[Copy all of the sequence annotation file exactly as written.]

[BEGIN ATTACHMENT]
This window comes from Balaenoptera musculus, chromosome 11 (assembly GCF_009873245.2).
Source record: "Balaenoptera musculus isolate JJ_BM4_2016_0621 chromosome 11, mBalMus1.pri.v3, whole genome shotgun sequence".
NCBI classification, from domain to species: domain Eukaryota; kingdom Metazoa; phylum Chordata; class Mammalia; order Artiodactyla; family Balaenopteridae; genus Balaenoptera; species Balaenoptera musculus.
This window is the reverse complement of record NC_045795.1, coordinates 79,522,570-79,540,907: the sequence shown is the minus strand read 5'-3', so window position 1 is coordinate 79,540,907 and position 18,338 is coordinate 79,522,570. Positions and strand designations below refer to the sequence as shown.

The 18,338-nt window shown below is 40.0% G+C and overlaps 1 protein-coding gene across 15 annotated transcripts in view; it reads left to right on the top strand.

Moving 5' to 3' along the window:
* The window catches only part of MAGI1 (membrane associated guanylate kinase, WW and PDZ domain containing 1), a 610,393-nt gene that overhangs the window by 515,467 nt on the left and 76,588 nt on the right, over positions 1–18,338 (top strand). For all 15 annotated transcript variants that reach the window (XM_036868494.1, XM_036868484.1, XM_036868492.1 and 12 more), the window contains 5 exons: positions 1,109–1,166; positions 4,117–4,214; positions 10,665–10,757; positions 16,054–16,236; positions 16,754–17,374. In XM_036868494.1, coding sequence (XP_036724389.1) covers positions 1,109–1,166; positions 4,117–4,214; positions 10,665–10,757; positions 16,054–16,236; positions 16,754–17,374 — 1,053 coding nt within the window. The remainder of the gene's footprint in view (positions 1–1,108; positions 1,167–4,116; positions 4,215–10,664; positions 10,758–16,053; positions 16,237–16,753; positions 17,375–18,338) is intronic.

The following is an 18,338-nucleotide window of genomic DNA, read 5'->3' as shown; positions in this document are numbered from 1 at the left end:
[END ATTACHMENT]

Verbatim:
This window comes from Balaenoptera musculus, chromosome 11 (assembly GCF_009873245.2).
Source record: "Balaenoptera musculus isolate JJ_BM4_2016_0621 chromosome 11, mBalMus1.pri.v3, whole genome shotgun sequence".
NCBI classification, from domain to species: domain Eukaryota; kingdom Metazoa; phylum Chordata; class Mammalia; order Artiodactyla; family Balaenopteridae; genus Balaenoptera; species Balaenoptera musculus.
This window is the reverse complement of record NC_045795.1, coordinates 79,522,570-79,540,907: the sequence shown is the minus strand read 5'-3', so window position 1 is coordinate 79,540,907 and position 18,338 is coordinate 79,522,570. Positions and strand designations below refer to the sequence as shown.

The 18,338-nt window shown below is 40.0% G+C and overlaps 1 protein-coding gene across 15 annotated transcripts in view; it reads left to right on the top strand.

Moving 5' to 3' along the window:
* The window catches only part of MAGI1 (membrane associated guanylate kinase, WW and PDZ domain containing 1), a 610,393-nt gene that overhangs the window by 515,467 nt on the left and 76,588 nt on the right, over positions 1–18,338 (top strand). For all 15 annotated transcript variants that reach the window (XM_036868494.1, XM_036868484.1, XM_036868492.1 and 12 more), the window contains 5 exons: positions 1,109–1,166; positions 4,117–4,214; positions 10,665–10,757; positions 16,054–16,236; positions 16,754–17,374. In XM_036868494.1, coding sequence (XP_036724389.1) covers positions 1,109–1,166; positions 4,117–4,214; positions 10,665–10,757; positions 16,054–16,236; positions 16,754–17,374 — 1,053 coding nt within the window. The remainder of the gene's footprint in view (positions 1–1,108; positions 1,167–4,116; positions 4,215–10,664; positions 10,758–16,053; positions 16,237–16,753; positions 17,375–18,338) is intronic.

The following is an 18,338-nucleotide window of genomic DNA, read 5'->3' as shown; positions in this document are numbered from 1 at the left end: